Guatemalan anti-drug authorities face a bottleneck in the Pacific port city of Quetzal, where their success in seizing drug precursor chemicals means there is no space to store any more, reports La Prensa Grafica.
The newspaper reports that since the beginning of 2011, authorities in the port have confiscated 28 shipping containers, each holding between 80 and 110 barrels of chemicals used to manufacture methamphetamine, ecstasy, and other synthetic drugs. Each container is valued at approximately 2.5 million quetzales (over $300,000).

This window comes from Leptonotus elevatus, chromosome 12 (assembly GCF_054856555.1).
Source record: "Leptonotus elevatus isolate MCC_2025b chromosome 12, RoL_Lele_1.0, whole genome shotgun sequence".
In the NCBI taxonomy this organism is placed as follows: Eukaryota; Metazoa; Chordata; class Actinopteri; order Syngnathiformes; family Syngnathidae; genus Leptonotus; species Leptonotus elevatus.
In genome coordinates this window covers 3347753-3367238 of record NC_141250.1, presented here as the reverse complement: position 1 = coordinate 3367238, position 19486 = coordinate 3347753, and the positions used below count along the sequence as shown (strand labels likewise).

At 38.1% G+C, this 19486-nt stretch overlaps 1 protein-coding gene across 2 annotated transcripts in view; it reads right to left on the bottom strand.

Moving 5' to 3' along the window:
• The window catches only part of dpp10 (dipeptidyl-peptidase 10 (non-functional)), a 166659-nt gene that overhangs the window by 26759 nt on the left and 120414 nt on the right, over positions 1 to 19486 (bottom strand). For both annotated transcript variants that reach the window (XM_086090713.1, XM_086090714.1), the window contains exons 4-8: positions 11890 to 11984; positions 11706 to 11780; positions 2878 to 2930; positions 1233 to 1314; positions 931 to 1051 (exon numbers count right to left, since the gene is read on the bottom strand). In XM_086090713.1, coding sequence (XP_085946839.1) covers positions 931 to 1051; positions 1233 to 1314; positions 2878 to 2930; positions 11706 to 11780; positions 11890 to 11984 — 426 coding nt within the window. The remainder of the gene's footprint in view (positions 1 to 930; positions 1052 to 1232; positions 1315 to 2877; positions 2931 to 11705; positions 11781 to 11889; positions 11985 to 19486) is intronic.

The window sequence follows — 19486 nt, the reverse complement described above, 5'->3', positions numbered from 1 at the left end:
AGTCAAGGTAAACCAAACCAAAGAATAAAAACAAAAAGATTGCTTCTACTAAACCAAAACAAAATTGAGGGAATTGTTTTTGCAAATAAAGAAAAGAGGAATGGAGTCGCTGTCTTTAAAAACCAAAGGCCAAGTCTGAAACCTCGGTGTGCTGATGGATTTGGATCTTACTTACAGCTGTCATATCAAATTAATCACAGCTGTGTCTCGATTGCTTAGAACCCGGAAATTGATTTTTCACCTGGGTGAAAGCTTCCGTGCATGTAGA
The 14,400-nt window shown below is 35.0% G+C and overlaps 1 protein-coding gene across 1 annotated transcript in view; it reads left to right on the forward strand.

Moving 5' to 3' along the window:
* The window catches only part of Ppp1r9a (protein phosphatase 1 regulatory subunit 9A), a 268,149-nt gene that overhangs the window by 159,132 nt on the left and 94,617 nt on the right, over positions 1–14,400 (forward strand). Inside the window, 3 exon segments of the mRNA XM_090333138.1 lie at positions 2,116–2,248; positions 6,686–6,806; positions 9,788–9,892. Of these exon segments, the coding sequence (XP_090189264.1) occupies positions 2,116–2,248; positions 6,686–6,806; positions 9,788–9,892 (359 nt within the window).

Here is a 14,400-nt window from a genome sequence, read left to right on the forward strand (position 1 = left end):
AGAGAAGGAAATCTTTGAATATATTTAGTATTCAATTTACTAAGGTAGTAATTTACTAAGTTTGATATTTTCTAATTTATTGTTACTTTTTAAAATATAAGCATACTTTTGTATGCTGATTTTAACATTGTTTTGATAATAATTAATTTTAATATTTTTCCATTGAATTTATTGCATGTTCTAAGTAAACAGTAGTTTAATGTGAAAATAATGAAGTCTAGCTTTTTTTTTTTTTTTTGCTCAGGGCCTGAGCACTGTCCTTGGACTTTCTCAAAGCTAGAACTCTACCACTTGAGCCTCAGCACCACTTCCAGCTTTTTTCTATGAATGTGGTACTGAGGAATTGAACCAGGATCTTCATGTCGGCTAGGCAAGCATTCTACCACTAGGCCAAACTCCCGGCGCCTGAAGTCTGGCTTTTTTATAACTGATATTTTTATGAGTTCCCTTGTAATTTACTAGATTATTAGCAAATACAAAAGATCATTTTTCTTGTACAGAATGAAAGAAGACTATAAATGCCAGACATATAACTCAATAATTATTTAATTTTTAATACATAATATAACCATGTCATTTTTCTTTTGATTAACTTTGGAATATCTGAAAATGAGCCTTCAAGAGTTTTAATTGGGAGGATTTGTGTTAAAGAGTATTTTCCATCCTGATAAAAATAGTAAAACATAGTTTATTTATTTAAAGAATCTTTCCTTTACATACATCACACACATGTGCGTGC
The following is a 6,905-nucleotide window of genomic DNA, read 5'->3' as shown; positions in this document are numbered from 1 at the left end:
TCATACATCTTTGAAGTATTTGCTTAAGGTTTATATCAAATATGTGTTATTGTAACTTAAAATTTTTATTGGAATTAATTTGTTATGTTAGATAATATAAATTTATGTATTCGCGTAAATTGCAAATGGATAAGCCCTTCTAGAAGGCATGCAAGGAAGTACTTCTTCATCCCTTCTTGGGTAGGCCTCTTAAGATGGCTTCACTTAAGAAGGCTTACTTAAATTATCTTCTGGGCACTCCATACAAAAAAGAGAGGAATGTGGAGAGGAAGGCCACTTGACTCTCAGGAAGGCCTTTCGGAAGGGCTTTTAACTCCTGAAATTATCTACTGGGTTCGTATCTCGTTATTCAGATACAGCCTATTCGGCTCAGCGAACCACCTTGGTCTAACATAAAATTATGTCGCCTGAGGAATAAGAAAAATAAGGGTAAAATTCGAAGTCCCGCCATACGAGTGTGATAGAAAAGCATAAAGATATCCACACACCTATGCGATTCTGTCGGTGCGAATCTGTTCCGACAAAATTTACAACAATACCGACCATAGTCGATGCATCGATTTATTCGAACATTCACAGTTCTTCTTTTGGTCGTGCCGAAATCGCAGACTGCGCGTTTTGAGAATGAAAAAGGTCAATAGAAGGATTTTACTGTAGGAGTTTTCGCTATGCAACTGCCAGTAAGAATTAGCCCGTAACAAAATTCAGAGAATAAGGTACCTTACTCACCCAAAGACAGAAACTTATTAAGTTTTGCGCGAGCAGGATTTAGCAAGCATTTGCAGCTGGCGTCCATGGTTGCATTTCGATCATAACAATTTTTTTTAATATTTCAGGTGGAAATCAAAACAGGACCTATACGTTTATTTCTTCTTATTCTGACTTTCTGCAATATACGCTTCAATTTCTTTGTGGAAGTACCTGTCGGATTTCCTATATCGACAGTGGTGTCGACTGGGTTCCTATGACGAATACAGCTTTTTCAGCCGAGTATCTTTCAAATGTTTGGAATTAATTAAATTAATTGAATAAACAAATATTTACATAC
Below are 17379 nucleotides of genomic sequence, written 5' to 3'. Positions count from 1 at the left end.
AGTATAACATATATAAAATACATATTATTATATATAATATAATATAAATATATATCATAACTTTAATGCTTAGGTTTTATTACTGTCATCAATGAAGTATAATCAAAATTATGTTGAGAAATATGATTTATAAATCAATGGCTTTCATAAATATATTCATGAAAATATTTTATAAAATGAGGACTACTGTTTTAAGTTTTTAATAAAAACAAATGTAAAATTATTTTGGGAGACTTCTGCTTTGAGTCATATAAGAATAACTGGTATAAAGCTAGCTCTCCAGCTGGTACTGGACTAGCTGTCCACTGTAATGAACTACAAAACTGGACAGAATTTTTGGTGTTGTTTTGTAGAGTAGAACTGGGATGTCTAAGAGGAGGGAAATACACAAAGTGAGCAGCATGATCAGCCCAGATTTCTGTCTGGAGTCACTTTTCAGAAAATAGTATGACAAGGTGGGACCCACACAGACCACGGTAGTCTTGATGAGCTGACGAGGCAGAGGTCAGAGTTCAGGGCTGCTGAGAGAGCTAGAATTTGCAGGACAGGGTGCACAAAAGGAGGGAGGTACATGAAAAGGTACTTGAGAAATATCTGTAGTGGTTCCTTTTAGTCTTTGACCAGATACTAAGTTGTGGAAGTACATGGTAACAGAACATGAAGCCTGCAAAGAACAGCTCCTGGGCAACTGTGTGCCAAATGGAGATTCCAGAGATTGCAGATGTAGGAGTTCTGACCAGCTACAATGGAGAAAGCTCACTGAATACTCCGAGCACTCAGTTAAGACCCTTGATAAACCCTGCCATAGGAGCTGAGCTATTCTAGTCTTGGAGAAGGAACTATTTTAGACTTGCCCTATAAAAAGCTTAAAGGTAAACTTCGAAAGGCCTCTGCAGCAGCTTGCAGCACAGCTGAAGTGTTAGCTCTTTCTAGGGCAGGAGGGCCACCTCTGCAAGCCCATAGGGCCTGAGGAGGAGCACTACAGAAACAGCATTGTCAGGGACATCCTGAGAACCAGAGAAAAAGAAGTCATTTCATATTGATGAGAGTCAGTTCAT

The police’s success in seizing illegal shipments of precursors has led to a problem for Guatemalan authorities, who must decide how to dispose of the volatile chemicals safely.
La Prensa Grafica quotes Quetzal’s Public Security Ministry as saying that their forces lack even the most basic equipment required to handle the seized chemicals, and there is no room at the port for additional confiscated shipments.
Attempts by the government to contract with laboratories specializing in toxic waste removal, or to sell the chemicals to private companies for industrial use, have failed, according to the report.
Mexico, which shares a border with Guatemala, has an increasingly important role in the methamphetamine market, producing much of the drug that is consumed in the U.S. This is due in large part to tighter restrictions of precursor chemicals imported into the U.S.